I am taking a course in Operating Systems. I am going through old exams and there is a question about monitors. We are supposed to give a solution for the producer-consumer problem using monitors. That is quite clear. But, it also says in the question:

List also the assumptions that you make about monitor semantics

Can anyone explain what is meant by this?

  • $\begingroup$ Consider what the monitor pattern is, and that producer and consumer are asynchronous processes. Shared data structures require synchronization to ensure that each views the shared data in a consistent state and leaves it in a consistent after it makes any changes. $\endgroup$ – Zenilogix Oct 20 '19 at 18:18
  • $\begingroup$ could you please elaborate a little bit? isn't what you are saying the very essence of monitors? to my understanding, that's exactly what a monitor does - only allows one process at a time in the critical section. $\endgroup$ – Jan Pisl Oct 20 '19 at 18:46
  • $\begingroup$ How about asking your instructor? $\endgroup$ – Yuval Filmus Oct 27 '19 at 11:06
  • $\begingroup$ perhaps i asked and didn't get a response. or i got a response that didn't cleared it up for me. or I don't want to ask him for one reason or another. there can be many reasons. it is totally irrelevant to the question. if you feel this is not a good question, downvote it or vote to close it. i never understand why people bother writing unfriendly and useless comments like yours. $\endgroup$ – Jan Pisl Oct 27 '19 at 15:35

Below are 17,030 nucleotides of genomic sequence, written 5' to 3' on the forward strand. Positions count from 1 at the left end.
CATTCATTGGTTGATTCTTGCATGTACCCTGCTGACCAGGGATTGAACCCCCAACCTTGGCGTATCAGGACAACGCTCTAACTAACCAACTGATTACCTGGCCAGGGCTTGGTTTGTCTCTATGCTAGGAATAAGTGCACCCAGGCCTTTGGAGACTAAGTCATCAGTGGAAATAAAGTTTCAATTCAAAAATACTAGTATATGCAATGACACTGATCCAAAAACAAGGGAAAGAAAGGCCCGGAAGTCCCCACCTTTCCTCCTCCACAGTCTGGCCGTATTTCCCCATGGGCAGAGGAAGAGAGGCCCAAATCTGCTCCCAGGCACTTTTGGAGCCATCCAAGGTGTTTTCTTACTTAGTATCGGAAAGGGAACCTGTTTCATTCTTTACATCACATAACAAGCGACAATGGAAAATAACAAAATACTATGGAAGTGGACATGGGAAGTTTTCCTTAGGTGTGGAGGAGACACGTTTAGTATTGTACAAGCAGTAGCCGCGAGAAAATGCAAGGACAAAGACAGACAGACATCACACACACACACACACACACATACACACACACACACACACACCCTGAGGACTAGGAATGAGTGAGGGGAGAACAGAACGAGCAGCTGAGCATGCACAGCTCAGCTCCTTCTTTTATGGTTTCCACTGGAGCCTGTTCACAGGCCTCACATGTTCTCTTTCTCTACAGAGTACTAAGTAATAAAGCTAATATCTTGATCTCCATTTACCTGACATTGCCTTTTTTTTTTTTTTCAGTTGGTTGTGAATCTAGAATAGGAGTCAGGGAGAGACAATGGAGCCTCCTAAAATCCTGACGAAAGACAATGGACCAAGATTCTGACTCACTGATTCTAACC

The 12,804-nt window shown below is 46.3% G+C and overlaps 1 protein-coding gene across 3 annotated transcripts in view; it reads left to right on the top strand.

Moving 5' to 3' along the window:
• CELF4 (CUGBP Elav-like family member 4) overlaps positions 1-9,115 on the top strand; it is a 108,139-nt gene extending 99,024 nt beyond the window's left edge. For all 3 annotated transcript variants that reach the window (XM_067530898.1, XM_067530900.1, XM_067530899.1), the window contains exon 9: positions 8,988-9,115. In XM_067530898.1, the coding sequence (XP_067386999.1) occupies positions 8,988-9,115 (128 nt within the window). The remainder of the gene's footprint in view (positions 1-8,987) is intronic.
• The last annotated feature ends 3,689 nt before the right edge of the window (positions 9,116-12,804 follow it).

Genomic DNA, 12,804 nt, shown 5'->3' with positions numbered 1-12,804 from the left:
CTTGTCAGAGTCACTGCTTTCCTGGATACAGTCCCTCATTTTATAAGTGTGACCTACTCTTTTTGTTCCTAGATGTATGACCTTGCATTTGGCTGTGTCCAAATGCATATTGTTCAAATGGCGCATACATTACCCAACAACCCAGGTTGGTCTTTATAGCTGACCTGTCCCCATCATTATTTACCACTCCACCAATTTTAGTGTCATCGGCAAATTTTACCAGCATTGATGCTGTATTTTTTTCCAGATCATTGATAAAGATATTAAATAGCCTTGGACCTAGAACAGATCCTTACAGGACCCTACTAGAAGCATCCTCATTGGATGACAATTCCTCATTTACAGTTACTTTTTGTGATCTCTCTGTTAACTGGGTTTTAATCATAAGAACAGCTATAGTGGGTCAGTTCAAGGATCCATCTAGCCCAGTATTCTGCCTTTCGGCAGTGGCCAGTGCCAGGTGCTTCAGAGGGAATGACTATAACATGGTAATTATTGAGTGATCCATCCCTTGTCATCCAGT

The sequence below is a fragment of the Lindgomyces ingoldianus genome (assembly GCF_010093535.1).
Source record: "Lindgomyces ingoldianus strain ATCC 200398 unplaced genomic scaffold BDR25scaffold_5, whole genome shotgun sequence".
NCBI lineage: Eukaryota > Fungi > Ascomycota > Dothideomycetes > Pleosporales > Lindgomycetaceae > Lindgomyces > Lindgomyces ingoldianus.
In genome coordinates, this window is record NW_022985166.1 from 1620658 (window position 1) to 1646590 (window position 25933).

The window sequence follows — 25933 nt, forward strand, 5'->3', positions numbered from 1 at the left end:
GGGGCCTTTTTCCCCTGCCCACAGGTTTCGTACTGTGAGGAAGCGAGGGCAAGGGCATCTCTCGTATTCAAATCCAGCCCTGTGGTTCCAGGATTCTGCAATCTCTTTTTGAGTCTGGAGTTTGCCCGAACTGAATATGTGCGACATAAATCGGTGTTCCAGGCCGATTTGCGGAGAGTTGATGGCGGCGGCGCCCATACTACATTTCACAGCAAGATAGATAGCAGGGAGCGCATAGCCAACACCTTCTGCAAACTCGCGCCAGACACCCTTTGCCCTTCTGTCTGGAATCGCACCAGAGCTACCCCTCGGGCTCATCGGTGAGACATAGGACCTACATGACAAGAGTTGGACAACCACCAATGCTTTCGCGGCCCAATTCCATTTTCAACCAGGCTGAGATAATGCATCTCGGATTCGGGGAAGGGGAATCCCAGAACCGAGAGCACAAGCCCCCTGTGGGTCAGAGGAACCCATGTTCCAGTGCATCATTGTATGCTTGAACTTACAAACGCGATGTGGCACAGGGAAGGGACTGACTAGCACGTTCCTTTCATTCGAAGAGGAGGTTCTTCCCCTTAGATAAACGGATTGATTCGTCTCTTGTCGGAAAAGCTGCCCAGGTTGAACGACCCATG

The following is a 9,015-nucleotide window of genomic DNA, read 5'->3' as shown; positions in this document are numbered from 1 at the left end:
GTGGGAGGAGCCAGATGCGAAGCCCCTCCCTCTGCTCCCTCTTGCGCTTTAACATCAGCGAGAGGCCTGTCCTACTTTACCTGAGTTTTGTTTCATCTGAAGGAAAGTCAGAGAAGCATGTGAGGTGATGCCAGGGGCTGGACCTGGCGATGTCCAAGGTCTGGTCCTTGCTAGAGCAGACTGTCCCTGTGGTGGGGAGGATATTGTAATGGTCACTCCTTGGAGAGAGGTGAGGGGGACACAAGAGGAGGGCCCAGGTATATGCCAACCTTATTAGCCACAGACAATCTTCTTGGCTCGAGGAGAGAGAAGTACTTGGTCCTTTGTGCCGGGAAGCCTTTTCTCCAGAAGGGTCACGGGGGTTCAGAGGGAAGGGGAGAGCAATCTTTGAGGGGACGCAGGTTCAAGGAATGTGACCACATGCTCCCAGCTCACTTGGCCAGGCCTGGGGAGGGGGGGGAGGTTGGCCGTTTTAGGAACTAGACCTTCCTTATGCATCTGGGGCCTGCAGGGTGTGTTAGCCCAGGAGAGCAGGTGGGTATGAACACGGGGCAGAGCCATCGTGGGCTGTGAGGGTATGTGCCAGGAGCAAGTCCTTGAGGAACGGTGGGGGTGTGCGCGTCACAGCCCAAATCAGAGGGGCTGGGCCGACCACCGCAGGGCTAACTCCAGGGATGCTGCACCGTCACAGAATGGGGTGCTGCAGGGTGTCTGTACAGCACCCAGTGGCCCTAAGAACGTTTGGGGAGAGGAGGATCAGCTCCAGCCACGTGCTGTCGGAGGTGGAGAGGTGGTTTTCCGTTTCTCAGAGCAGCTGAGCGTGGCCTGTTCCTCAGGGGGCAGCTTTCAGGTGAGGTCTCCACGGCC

• $\begingroup$ One way to interpret the comment might be: we encourage people to do research to try to figure out the answer on their own before asking, and show us in the question what research they've done. How much research? A lot. What kind of research could you do? One thing you could do is ask your instructor. (Rather than telling us what perhaps you might have done, I suggest you tell us what you actually did do.) Another thing is you could check standard textbooks and Wikipedia to see if there are multiple kinds of monitors. $\endgroup$ – D.W. Oct 28 '19 at 5:06

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